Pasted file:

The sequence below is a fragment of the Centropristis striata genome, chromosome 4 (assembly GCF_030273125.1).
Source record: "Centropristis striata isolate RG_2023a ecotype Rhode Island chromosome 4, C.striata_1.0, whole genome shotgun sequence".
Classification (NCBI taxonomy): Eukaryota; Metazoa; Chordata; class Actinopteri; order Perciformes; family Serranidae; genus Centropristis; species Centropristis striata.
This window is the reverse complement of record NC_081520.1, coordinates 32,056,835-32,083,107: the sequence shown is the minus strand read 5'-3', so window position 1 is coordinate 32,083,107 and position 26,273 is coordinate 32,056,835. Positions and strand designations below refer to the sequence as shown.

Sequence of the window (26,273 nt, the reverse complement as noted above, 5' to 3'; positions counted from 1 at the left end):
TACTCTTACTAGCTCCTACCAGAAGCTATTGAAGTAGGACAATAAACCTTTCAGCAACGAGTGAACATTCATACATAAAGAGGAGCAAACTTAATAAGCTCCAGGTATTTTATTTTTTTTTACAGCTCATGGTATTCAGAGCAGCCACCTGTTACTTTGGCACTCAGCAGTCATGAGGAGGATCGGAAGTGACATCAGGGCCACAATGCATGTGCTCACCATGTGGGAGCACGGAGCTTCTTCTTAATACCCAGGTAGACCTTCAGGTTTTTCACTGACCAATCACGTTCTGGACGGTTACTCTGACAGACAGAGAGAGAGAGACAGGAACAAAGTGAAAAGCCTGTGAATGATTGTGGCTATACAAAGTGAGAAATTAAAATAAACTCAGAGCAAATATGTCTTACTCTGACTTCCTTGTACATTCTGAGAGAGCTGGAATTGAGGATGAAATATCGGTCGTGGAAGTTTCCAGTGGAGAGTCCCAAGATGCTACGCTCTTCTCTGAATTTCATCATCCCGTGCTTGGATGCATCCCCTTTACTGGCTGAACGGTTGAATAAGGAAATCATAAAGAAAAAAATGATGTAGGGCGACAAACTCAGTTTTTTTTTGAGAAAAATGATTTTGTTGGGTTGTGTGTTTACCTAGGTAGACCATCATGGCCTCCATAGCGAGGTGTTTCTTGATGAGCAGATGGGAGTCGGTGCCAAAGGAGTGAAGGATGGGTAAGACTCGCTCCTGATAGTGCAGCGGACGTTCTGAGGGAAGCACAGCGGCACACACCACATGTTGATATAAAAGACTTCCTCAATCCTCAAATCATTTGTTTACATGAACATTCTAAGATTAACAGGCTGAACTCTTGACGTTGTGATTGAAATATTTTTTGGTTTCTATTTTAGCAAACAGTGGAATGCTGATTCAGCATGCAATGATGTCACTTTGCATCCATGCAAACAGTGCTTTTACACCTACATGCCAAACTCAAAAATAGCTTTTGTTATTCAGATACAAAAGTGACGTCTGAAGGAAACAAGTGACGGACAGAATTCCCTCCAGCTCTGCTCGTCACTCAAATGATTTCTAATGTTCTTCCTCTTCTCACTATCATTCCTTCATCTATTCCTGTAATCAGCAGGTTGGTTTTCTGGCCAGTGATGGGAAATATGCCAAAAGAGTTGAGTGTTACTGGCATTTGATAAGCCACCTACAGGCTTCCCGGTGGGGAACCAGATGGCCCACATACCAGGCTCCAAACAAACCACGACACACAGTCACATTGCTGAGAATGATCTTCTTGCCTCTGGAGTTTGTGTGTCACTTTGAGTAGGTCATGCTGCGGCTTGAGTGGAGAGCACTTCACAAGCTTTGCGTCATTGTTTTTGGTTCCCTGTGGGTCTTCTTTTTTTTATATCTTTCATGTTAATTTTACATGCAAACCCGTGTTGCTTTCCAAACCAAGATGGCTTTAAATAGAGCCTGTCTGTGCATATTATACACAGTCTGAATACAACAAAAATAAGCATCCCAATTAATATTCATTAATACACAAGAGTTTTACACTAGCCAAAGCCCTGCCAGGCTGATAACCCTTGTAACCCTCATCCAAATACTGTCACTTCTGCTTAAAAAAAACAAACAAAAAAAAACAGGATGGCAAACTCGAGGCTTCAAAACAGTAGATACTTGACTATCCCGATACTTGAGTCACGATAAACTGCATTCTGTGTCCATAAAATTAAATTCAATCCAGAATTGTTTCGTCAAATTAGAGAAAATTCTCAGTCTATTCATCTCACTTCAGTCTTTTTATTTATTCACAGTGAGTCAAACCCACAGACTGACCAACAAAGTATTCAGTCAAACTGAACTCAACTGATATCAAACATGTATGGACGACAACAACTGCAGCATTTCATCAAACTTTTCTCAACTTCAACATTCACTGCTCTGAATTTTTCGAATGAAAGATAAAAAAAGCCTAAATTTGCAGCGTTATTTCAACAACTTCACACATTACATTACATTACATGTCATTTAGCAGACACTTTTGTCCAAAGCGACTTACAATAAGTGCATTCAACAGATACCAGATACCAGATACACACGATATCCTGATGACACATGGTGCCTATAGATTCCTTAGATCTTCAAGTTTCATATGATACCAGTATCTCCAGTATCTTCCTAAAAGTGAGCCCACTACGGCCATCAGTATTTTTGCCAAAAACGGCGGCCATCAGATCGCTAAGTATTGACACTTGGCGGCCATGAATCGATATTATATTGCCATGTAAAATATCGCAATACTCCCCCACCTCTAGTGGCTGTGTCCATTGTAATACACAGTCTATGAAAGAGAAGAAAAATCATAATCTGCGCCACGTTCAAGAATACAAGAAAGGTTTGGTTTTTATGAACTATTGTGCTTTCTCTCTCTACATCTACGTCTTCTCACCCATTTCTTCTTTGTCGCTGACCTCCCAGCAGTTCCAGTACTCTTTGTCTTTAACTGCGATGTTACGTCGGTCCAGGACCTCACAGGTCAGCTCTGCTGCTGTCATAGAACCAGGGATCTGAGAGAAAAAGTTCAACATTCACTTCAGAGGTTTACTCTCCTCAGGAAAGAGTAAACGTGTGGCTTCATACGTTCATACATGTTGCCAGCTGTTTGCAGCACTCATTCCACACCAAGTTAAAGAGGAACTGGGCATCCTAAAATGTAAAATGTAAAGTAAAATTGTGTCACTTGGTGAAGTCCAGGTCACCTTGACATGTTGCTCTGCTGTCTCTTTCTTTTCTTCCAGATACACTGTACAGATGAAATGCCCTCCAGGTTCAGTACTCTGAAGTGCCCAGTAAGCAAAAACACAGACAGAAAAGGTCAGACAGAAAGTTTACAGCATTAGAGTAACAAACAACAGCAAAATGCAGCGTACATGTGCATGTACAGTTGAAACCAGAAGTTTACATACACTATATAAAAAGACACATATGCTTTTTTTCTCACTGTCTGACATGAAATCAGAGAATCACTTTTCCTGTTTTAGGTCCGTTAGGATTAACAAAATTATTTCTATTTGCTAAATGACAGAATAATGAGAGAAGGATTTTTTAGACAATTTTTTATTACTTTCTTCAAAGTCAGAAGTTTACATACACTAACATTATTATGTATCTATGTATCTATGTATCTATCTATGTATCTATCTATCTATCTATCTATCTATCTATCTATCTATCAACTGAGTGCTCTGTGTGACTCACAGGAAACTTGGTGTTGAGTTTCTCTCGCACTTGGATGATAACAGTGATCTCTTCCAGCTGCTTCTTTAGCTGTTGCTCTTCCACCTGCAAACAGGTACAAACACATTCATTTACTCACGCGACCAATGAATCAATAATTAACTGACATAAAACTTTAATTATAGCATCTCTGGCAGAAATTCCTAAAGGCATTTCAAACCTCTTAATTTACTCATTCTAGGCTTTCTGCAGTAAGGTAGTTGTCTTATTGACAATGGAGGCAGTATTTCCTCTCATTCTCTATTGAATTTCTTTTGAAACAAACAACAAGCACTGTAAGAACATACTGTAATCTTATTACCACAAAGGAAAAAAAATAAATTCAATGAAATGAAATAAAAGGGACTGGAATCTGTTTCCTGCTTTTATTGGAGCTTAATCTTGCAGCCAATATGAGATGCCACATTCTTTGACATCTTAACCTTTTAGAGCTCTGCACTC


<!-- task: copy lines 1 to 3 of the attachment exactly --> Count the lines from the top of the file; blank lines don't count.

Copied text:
The sequence below is a fragment of the Centropristis striata genome, chromosome 4 (assembly GCF_030273125.1).
Source record: "Centropristis striata isolate RG_2023a ecotype Rhode Island chromosome 4, C.striata_1.0, whole genome shotgun sequence".
Classification (NCBI taxonomy): Eukaryota; Metazoa; Chordata; class Actinopteri; order Perciformes; family Serranidae; genus Centropristis; species Centropristis striata.